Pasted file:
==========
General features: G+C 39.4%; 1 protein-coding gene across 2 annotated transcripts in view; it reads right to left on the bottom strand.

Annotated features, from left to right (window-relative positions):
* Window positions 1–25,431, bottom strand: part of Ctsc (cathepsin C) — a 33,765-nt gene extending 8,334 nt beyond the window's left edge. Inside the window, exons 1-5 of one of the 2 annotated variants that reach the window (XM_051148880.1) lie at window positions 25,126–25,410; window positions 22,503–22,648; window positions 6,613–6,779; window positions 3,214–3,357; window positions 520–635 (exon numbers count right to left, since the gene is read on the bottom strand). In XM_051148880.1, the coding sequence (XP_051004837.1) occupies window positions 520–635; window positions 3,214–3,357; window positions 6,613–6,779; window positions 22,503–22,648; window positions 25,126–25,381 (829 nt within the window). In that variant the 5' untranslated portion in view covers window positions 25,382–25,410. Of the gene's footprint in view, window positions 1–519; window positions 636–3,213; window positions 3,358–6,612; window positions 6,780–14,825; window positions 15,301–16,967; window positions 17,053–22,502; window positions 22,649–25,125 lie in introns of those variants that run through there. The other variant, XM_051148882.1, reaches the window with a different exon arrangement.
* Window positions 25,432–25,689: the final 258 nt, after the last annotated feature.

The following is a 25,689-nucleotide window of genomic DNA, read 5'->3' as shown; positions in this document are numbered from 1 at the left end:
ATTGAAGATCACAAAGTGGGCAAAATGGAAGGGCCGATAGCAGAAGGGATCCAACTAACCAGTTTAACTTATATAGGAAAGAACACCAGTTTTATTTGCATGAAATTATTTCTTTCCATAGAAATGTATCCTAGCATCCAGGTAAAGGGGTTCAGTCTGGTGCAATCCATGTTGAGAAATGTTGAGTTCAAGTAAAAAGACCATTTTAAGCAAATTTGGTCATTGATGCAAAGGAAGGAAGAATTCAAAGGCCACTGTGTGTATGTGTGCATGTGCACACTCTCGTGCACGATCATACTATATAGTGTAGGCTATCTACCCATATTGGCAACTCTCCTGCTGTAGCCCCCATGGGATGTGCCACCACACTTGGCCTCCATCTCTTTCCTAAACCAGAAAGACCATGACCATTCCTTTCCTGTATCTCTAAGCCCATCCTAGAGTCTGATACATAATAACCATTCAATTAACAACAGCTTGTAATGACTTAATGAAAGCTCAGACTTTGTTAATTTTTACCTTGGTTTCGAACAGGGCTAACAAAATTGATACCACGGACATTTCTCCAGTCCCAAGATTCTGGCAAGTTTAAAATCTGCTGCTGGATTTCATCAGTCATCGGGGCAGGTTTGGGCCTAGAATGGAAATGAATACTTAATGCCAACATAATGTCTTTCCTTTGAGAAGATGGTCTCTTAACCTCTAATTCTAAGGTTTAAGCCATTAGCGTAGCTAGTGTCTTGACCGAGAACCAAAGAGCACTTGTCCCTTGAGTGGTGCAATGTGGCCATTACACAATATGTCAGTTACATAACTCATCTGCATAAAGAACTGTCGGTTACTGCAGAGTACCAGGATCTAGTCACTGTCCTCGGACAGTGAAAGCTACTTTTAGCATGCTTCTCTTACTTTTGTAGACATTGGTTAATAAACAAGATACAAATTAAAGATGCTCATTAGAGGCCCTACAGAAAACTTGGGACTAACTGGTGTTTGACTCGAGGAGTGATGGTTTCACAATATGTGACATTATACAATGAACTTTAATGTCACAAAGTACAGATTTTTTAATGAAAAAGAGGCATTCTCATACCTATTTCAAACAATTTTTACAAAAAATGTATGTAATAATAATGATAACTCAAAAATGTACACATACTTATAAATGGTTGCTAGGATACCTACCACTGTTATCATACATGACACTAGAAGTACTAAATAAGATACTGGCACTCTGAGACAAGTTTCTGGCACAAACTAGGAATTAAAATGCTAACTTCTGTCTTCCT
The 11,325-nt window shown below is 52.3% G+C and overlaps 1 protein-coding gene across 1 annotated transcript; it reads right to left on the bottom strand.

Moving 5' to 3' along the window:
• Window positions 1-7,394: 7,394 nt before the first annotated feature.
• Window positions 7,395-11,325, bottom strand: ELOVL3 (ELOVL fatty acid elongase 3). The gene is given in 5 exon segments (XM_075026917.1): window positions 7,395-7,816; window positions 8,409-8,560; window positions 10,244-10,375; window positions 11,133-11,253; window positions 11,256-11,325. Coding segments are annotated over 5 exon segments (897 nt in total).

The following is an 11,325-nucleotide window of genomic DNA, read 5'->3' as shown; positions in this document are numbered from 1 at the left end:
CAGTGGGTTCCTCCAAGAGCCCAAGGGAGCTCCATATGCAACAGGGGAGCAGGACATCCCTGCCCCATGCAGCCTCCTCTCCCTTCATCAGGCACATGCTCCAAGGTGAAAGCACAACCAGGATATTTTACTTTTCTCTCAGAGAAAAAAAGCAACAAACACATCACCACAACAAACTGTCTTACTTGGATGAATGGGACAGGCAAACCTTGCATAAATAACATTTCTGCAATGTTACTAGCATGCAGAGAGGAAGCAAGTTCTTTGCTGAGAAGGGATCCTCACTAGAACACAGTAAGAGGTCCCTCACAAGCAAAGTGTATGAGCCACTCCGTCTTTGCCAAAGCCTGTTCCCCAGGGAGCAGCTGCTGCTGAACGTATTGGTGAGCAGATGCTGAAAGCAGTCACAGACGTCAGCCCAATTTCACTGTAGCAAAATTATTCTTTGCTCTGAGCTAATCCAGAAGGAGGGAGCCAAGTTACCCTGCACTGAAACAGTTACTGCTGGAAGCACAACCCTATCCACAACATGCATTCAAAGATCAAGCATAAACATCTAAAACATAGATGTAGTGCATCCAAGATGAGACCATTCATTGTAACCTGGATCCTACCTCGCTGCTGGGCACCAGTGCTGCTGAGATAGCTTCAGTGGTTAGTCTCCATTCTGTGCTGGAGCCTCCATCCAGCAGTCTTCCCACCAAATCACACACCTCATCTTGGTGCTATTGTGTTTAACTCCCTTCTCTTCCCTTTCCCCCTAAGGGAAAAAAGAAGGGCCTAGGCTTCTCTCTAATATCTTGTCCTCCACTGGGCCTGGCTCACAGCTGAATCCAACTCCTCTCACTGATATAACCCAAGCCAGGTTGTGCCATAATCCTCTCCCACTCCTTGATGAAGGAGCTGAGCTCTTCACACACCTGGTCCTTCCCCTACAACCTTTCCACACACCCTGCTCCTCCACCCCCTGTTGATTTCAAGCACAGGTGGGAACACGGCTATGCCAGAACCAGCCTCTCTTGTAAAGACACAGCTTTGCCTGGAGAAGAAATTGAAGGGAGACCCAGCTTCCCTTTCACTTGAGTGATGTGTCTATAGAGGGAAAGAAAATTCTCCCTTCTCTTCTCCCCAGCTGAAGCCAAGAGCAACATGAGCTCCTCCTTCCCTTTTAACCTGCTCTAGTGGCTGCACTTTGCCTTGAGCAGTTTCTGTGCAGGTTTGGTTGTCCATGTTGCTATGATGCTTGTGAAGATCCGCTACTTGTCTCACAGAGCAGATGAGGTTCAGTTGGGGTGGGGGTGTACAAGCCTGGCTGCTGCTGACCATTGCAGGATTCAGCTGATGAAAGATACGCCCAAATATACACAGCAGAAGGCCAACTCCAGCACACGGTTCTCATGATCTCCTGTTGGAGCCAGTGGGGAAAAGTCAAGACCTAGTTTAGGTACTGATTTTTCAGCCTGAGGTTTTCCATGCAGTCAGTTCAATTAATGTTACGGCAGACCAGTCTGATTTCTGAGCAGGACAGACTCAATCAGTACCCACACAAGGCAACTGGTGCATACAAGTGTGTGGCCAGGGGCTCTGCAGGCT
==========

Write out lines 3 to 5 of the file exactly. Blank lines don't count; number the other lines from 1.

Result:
* Window positions 1–25,431, bottom strand: part of Ctsc (cathepsin C) — a 33,765-nt gene extending 8,334 nt beyond the window's left edge. Inside the window, exons 1-5 of one of the 2 annotated variants that reach the window (XM_051148880.1) lie at window positions 25,126–25,410; window positions 22,503–22,648; window positions 6,613–6,779; window positions 3,214–3,357; window positions 520–635 (exon numbers count right to left, since the gene is read on the bottom strand). In XM_051148880.1, the coding sequence (XP_051004837.1) occupies window positions 520–635; window positions 3,214–3,357; window positions 6,613–6,779; window positions 22,503–22,648; window positions 25,126–25,381 (829 nt within the window). In that variant the 5' untranslated portion in view covers window positions 25,382–25,410. Of the gene's footprint in view, window positions 1–519; window positions 636–3,213; window positions 3,358–6,612; window positions 6,780–14,825; window positions 15,301–16,967; window positions 17,053–22,502; window positions 22,649–25,125 lie in introns of those variants that run through there. The other variant, XM_051148882.1, reaches the window with a different exon arrangement.
* Window positions 25,432–25,689: the final 258 nt, after the last annotated feature.

The following is a 25,689-nucleotide window of genomic DNA, read 5'->3' as shown; positions in this document are numbered from 1 at the left end: